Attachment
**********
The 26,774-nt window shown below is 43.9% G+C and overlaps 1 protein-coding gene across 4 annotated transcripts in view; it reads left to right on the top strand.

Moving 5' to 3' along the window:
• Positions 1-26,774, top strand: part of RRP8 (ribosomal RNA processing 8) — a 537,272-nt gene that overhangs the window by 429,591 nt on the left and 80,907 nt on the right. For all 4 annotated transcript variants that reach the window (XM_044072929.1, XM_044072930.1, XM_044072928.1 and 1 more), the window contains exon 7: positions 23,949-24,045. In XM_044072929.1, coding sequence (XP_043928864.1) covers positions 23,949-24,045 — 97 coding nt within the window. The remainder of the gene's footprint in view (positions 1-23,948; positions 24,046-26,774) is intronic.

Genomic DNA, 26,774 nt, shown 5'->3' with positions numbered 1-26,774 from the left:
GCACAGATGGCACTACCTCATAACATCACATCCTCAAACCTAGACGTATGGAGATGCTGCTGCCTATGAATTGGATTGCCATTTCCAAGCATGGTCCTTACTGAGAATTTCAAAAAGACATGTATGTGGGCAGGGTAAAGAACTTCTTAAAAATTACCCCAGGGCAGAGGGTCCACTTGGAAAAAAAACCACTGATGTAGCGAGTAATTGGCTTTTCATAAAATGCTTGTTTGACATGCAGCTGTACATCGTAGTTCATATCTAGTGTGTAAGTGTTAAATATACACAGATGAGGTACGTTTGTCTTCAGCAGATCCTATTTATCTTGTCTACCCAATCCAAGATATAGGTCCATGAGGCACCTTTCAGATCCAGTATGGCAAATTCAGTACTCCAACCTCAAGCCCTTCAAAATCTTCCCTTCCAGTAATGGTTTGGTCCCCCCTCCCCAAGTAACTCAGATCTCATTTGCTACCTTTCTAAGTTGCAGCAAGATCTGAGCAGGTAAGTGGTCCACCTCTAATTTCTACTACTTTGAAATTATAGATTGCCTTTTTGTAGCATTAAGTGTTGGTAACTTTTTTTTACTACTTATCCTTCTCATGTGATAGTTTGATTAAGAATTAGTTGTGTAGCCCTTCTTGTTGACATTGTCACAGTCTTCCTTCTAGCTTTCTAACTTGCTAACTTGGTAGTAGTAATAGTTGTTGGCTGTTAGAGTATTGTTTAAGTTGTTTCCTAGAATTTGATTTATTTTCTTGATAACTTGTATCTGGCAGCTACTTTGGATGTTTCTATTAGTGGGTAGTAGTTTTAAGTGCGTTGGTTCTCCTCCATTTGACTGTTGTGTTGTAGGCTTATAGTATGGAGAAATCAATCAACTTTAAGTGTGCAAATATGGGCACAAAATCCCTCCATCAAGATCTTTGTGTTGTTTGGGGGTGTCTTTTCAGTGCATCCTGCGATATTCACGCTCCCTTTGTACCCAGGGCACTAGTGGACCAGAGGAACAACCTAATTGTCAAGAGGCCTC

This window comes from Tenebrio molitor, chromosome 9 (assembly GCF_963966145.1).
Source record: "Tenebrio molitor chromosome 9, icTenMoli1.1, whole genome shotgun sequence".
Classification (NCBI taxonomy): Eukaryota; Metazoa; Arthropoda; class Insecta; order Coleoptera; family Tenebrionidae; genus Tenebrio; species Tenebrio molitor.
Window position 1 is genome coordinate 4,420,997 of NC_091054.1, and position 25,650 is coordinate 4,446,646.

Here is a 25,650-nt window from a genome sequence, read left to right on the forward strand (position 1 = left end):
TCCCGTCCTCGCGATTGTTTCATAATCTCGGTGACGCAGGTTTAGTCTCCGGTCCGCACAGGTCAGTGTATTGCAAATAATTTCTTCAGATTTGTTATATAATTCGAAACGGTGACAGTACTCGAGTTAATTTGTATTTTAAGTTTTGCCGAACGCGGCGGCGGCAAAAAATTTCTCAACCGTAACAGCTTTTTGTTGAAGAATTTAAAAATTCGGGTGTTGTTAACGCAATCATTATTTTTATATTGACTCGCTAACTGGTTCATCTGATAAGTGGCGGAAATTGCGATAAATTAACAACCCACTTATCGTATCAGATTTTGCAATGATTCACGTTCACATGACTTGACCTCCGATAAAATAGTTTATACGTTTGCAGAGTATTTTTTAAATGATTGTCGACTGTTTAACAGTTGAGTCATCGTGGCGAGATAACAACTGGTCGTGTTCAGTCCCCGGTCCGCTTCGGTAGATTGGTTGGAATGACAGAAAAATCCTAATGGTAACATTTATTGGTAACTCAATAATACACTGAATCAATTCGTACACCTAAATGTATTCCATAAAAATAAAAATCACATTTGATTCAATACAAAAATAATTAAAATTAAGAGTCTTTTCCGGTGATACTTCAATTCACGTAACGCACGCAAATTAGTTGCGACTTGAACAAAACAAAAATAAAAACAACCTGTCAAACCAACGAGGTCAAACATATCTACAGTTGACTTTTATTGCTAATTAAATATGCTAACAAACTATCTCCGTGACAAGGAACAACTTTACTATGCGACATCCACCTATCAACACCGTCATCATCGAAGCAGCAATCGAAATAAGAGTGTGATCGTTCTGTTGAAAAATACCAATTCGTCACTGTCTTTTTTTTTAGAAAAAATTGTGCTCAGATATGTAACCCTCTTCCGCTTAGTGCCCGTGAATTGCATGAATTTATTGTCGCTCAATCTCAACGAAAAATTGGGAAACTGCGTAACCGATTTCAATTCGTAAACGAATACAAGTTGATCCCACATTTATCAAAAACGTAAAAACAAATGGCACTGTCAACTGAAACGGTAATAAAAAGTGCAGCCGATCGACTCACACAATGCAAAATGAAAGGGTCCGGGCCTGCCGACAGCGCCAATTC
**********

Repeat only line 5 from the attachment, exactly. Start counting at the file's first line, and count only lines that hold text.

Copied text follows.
GCACAGATGGCACTACCTCATAACATCACATCCTCAAACCTAGACGTATGGAGATGCTGCTGCCTATGAATTGGATTGCCATTTCCAAGCATGGTCCTTACTGAGAATTTCAAAAAGACATGTATGTGGGCAGGGTAAAGAACTTCTTAAAAATTACCCCAGGGCAGAGGGTCCACTTGGAAAAAAAACCACTGATGTAGCGAGTAATTGGCTTTTCATAAAATGCTTGTTTGACATGCAGCTGTACATCGTAGTTCATATCTAGTGTGTAAGTGTTAAATATACACAGATGAGGTACGTTTGTCTTCAGCAGATCCTATTTATCTTGTCTACCCAATCCAAGATATAGGTCCATGAGGCACCTTTCAGATCCAGTATGGCAAATTCAGTACTCCAACCTCAAGCCCTTCAAAATCTTCCCTTCCAGTAATGGTTTGGTCCCCCCTCCCCAAGTAACTCAGATCTCATTTGCTACCTTTCTAAGTTGCAGCAAGATCTGAGCAGGTAAGTGGTCCACCTCTAATTTCTACTACTTTGAAATTATAGATTGCCTTTTTGTAGCATTAAGTGTTGGTAACTTTTTTTTACTACTTATCCTTCTCATGTGATAGTTTGATTAAGAATTAGTTGTGTAGCCCTTCTTGTTGACATTGTCACAGTCTTCCTTCTAGCTTTCTAACTTGCTAACTTGGTAGTAGTAATAGTTGTTGGCTGTTAGAGTATTGTTTAAGTTGTTTCCTAGAATTTGATTTATTTTCTTGATAACTTGTATCTGGCAGCTACTTTGGATGTTTCTATTAGTGGGTAGTAGTTTTAAGTGCGTTGGTTCTCCTCCATTTGACTGTTGTGTTGTAGGCTTATAGTATGGAGAAATCAATCAACTTTAAGTGTGCAAATATGGGCACAAAATCCCTCCATCAAGATCTTTGTGTTGTTTGGGGGTGTCTTTTCAGTGCATCCTGCGATATTCACGCTCCCTTTGTACCCAGGGCACTAGTGGACCAGAGGAACAACCTAATTGTCAAGAGGCCTC